The New York Times: Don’t Let the Police Wreck Stop-and-Frisk Reforms

“Most people think we won the stop-and-frisk case in 2013, when a federal court ruled the New York City Police Department’s use of the practice was unconstitutional. But ultimate victory depends on whether we reform the police practices that drove unlawful stops and arrests.”

Jenn Rolnick Borchetta, Deputy Director of our Impact Litigation Practice, along with the Center for Constitutional Rights’ Darius Charney and NAACP Legal Defense and Educational Fund’s Angel Harris, write about the thousands of people — people who were intimately impacted by stop and frisk — who gave their input into the design of police reforms as part of a court-ordered process. Their improvements to police discipline and supervision are now on the chopping block.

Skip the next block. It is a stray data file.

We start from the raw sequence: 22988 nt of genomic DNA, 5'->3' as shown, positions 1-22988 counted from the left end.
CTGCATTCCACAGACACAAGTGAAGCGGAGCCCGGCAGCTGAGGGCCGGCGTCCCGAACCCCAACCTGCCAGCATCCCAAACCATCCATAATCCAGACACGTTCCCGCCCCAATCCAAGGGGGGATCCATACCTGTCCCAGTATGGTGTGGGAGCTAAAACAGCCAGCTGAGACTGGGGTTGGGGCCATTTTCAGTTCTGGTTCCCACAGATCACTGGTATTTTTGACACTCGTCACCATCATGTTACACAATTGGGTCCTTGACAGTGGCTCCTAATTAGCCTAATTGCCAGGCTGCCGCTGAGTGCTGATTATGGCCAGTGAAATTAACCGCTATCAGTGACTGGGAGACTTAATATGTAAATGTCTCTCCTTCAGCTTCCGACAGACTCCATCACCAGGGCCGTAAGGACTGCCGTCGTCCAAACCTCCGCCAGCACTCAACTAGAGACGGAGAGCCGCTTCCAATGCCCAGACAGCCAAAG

“The New York Police Department says it wants to improve community relations and build trust,” the editorial reads. “But it’s easier to go on a listening tour than to give the community power over policies. And it’s easier to talk about accountability than to earn trust through action. We can’t let the department choose the easy way out.”

Read the full piece here.